Attn: Chicagoans! Anders Nilsen will be having his hometown launch for BIG QUESTIONS tomorrow at Lula Cafe with everyone’s favourite store Quimby’s and pals John Porcellino, Kyle Beachy and Zak Sally.
Attn: Chicagoans! Anders Nilsen will be having his hometown launch for BIG QUESTIONS tomorrow at Lula Cafe with everyone’s favourite store Quimby’s and pals John Porcellino, Kyle Beachy and Zak Sally. DO NOT MISS THIS! And as Anders explains on his Monolinguist blogthe cafe will exhibit originals from the book and these select BIG QUESTIONS originals will be on sale soon!
Deservedly so, Anders has been in the headlines all over North America this Summer. So much so, that I keep putting off writing a blog post because another piece of press is right around the corner. Chris Borrelli of the Chicago Tribune profiled Anders at length about process of creating his epic book and astutely notes: Read as individual, infrequent issues, BIG QUESTIONS was a handsome, fragmented dream. Read as a single, contained narrative, it’s absorbing and touching.
The Chicago Reader reviews the book: The overall mood of the work can seem bleak—a feeling enhanced by Nilsen’s simple, clean, black-and-white line drawings. But there’s a ray of hope, or at least a rationale. We “can’t ever really know the outcome of our actions,” a character says, “but if we act earnestly, and do our best, everything will turn out right in the end.”
D+Q’s hometown weekly, the Montreal Mirror, also gives a lengthy review: The real beauty of BIG QUESTIONS is that it doesn’t strive to answer. Through love, loss and tinges of dark humour, the meaning of it all remains as wide open as the landscape on which the actions unfold. We’re left only to watch through the birds’ eye view, feeling for them as they love, lose and eat seeds.
The Baltimore City Paper gears up for Anders’ event at Atomic Comics and SPX next week: Nilsen’s strips are brilliant in that he manages to do so much with the limited palette he allows himself. Most strips maintain a simple, economical style, which in turn allows the moments of impressive detail (a strip titled “Anoesia and the Matrideicidic Theophany,” for instance, concludes with a stunning fold-out depiction of a plane crash) to be all the more powerful.
Paste Magazine states in their review: Nilsen’s spare but beautiful drawings and that abiding strangeness create a sense of awe that is rarely produced by cultural efforts. Much of the book is not easily explicable, and rather than being frustrating, its willful obscurity instead suggests you need to submit to the artist’s vision, not fight the current.
And a starred review by Publishers Weekly!: Epic in its scale and circumscribed in focus, Nilsen’s incisive BIG QUESTIONS is a philosophical novel that uses the techniques of fable to investigate faith, society, disillusionment, and catastrophe.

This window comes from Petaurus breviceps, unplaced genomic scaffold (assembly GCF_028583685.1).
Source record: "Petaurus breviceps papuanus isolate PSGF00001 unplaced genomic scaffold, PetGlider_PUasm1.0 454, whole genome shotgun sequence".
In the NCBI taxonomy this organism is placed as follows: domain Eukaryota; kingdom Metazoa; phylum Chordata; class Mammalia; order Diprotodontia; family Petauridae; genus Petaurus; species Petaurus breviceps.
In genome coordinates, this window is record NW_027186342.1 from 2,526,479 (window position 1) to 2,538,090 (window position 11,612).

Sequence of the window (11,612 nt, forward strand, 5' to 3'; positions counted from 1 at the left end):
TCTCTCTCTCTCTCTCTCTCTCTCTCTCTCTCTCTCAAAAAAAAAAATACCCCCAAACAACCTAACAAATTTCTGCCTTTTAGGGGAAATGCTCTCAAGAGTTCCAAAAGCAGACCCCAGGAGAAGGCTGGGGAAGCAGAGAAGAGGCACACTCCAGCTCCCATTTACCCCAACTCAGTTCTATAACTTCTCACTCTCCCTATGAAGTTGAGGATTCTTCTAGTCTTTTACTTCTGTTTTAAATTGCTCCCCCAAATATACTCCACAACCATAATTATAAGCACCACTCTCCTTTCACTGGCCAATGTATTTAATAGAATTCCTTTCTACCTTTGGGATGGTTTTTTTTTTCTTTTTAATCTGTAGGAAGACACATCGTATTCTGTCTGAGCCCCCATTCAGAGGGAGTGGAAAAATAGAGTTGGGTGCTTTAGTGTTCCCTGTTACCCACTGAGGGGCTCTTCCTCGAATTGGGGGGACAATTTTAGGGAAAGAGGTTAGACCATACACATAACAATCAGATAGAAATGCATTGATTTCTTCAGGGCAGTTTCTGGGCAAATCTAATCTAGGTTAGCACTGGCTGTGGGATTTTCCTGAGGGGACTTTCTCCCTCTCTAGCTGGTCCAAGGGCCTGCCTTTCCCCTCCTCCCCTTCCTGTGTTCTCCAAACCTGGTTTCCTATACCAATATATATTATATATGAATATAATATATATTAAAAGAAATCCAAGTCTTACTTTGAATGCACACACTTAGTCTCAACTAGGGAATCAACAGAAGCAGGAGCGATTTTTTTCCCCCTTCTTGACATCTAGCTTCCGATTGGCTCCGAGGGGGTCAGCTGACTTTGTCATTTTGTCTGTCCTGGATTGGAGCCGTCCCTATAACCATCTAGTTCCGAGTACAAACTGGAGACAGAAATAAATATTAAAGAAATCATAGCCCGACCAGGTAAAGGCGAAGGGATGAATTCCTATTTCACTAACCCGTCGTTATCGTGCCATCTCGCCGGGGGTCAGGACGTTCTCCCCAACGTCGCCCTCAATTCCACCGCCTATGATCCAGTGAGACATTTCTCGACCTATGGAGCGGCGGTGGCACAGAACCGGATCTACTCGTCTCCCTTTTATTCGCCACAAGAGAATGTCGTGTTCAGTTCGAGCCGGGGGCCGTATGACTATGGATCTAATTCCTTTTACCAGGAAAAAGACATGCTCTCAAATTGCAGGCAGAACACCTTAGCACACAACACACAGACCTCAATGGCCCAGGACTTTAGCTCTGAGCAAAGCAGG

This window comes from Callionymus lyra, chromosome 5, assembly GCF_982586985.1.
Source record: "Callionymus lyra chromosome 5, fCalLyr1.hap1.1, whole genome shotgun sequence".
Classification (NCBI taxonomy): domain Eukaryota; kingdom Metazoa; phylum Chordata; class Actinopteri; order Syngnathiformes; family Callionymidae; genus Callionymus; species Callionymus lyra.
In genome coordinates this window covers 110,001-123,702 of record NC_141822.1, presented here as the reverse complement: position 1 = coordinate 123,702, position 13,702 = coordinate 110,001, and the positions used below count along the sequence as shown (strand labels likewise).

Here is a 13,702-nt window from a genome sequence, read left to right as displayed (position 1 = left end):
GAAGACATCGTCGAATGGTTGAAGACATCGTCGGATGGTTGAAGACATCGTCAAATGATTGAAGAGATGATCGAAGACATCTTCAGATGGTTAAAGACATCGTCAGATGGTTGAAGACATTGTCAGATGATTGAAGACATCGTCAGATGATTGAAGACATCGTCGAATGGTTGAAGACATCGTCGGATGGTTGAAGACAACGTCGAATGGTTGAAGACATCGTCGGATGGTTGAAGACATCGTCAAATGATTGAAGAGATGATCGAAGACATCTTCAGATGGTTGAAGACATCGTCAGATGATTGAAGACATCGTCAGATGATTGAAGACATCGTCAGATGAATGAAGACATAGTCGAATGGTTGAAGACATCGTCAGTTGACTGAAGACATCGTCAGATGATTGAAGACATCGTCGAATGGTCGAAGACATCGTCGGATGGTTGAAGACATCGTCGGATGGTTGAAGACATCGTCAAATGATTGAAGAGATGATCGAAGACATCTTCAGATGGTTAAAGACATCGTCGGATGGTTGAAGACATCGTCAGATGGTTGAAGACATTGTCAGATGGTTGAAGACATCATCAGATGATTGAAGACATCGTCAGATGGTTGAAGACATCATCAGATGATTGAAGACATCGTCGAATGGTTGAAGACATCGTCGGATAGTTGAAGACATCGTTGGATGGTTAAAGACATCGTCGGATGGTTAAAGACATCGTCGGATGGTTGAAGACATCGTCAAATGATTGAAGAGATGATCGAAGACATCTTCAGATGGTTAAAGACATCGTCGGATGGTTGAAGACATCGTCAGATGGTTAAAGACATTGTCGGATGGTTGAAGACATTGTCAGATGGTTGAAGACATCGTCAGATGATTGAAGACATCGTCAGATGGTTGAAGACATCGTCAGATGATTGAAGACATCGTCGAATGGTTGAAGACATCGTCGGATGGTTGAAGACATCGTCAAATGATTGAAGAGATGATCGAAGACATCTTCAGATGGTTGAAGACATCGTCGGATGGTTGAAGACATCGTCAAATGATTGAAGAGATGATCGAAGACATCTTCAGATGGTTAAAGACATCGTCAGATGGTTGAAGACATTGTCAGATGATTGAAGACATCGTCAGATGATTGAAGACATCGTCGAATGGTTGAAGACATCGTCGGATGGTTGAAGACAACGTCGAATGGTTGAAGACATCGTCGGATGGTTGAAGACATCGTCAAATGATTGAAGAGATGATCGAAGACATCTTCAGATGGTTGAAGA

BIG QUESTIONS makes the coveted New York Magazine Approval Matrix.
Jeff Vandemeer agrees with all of the press, and his blog post prompted another blogger, The Of Blog to check out the book: I’m currently a little over 60 pages into a massive multi-thread story of roughly 600 pages and I’m loving these little moments.
And from Anders’ West Coast leg of his tour:
The Portland MercuryAlison Hallet suggests to readers: Next time a sunny afternoon is darkened by a crow’s cry, try to think of it as a screech of laughter rather than an ominous portent.
The Willamette Weekly aptly titles their review “The bird gods must be crazy” and Casey Jarman ends his review with BIG QUESTIONS doesn’t have to tie all the loose ends together to make for a satisfying read: The satisfaction comes from watching Nilsen’s talent grow with each passing page and knowing that the epic comic you’ve just finished is the artist’s first, and also most recent, work of art.
The Bay Area’s Eastbay Express admits: I’m not going to feign objectivity here: I think Nilsen’s work is brilliant. Dude’s been drawing little birds since way before they became a hipster cliché, and in this case the cuteness factor is balanced by the artist’s unflinchingly unromantic view of the natural world.
And last but not least (and not really last as I suspect there will be even more upcoming reviews of BIG QUESTIONS): Paul Constant of The Stranger states:
You’ve never read anything quite like BIG QUESTIONS—imagine if Peanuts suddenly turned into Lord of the Rings and you have a vague idea of the tone—but you’ll be thankful you encountered it. This is probably going to be the best—and is definitely the most original—comic of 2011.